So, those pesky students – who were supposed to be consumers happy with their lot – have confounded the pundits and a Conservative Party that declined to commit in the Higher Education Act to an improved system of student voter registration but also did next to nothing to encourage young people to register to vote.
Revenge, as they say, is a dish best eaten cold – and from Canterbury, to Reading East, to Sheffield Hallam, student voters changed electoral outcomes in historic ways.
The last seven weeks have also revealed that campaigns about education, health and, indeed, fair taxation went some way to ensuring that the election was not just about Brexit.
When parents, children, teachers and other education staff were seen on YouTube singing “schools just wanna have funds” you would have beene forgiven for thinking that things might not have been going all Theresa May’s way.
Apart from young people having their say, the polling analysis will undoubtedly confirm that women, especially those working in public services, were not convinced that voting for a female prime minister was in the interests of those services, about which they care deeply and which they see as important to their families.
Of course, whatever damage to her own personal standing, Theresa May will seek to form a government, albeit with the backing of the DUP – a party that backed Brexit although Northern Ireland voted to remain. It remains unclear how this will impact the Brexit negotiations starting on 19 June. Interestingly, the DUP refers to “higher and further education continuing to attract international expertise and collaboration” in its manifesto. No mention of students then, and it remains to be seen whether Theresa May will demonstrate the flexibility on international students that eluded her as home secretary and prime minister.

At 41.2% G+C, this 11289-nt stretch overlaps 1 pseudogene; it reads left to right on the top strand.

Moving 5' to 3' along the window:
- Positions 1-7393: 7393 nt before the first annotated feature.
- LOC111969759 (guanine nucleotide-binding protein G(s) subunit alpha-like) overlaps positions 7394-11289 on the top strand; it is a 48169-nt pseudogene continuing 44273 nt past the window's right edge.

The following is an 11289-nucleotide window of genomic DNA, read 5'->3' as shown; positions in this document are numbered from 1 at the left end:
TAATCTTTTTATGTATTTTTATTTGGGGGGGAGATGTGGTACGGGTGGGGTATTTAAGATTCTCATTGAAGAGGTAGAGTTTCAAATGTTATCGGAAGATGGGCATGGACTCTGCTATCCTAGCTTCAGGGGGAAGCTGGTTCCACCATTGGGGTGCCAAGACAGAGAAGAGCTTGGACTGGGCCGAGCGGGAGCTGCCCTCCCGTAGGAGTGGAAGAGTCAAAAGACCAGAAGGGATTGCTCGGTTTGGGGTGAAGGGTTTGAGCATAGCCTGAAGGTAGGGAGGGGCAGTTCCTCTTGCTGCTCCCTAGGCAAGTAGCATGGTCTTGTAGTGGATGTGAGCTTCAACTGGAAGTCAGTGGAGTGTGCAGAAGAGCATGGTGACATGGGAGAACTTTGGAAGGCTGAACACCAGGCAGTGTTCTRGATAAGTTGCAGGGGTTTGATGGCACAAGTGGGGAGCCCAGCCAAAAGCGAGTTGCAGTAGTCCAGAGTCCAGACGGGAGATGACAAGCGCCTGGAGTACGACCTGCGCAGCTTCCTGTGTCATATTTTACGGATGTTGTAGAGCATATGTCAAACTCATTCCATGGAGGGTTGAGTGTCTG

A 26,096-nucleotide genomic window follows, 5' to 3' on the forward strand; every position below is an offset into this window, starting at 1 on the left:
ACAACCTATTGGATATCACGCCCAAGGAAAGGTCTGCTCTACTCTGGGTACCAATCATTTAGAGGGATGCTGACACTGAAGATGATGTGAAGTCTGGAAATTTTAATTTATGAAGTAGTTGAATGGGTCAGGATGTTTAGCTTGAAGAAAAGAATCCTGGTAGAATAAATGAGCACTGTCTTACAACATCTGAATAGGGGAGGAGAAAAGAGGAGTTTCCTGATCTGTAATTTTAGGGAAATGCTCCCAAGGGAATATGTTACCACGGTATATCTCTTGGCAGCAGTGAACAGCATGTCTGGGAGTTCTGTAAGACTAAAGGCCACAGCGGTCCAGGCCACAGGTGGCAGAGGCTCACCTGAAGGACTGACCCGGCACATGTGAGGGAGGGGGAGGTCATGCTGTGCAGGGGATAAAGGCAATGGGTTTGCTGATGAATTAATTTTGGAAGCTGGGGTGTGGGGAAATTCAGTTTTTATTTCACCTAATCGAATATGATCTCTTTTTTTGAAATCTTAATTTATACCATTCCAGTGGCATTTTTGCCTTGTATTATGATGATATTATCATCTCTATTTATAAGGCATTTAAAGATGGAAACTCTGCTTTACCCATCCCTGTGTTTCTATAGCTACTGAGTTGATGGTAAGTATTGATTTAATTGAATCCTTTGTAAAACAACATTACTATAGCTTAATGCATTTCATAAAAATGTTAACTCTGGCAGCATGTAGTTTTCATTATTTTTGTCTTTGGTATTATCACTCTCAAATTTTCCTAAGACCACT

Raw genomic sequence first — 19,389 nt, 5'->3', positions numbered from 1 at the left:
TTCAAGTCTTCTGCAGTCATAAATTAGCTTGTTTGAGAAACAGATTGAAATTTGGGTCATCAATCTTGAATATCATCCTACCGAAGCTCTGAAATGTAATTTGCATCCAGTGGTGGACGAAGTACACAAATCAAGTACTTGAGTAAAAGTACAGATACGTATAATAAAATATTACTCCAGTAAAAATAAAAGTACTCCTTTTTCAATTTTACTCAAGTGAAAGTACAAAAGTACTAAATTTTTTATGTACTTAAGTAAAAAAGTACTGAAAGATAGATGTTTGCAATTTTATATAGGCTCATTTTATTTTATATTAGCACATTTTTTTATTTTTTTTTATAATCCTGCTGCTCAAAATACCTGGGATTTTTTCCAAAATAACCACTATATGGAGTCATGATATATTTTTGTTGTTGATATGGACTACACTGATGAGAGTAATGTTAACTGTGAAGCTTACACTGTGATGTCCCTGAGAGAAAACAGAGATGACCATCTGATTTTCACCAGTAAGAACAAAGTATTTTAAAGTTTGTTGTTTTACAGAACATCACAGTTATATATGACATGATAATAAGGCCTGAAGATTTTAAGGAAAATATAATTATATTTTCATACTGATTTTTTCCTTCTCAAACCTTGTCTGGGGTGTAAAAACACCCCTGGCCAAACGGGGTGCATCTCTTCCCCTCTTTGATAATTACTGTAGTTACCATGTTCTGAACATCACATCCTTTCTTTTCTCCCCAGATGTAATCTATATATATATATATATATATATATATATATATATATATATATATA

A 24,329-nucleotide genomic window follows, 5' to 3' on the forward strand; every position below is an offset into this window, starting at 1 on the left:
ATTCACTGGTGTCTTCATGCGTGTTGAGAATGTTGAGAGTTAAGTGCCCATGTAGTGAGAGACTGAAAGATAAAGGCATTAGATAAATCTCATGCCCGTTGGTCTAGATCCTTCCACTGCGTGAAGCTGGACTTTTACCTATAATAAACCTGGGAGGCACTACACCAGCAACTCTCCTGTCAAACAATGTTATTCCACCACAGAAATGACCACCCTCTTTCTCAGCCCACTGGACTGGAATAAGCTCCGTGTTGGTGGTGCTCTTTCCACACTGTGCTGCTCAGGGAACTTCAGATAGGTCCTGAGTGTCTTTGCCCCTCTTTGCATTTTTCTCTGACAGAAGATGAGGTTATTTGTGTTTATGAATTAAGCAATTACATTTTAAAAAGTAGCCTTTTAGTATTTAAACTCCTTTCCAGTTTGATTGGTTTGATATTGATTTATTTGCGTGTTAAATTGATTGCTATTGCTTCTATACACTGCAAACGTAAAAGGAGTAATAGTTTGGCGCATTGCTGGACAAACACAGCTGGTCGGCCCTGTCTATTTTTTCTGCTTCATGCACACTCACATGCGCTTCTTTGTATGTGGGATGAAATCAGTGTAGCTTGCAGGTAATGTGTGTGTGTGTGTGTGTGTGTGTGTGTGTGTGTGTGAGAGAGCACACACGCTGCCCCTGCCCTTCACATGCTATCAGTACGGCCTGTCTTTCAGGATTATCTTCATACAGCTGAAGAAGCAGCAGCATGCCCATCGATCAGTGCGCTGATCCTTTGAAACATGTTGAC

So where does this leave universities? First, let’s be clear that, at least in England, they risk opening up a yawning divide between them and their students unless they recognise that young people simply do not accept and are prepared to vote to change the current higher education funding system. In this respect, MillionPlus was the only university group to recognise in its manifesto that the fees and funding of universities in England should be reviewed.
There are good reasons for the new government to accept this advice unless they want to repeat the mistake of ignoring young people and their parents, many of whom think that a student loan is ultimately a debt.
Then there is Brexit. We have set out a game plan for the UK government to ensure that universities can continue to trade with the EU, which is, after all, our nearest market, providing access to 500 million people. We should not shy away from these asks because, let’s be clear, “no deal” will be a very bad deal – not only for universities and students but for the UK as a whole.
Finally, there are big questions about the economy, which is running on consumer debt – and not just that of students and graduates. With further questions about whether the UK government can carry the confidence of the House of Commons on an uncertain electoral programme, investors face their own conundrums.
In light of all of this, any government should want to secure economic growth based on improved productivity and bang for buck in the regions. They need to pick up the phone. Universities, in particular modern universities, are not the problem as some in No 10 seemed to think, but the solution to ensuring some stability and more innovation even if the heart of government seems to be much less strong and stable on 9 June than it did when Theresa May returned from her walking holiday in Snowdon a mere seven weeks ago.
Pam Tatlow is chief executive of MillionPlus, the Association for Modern Universities.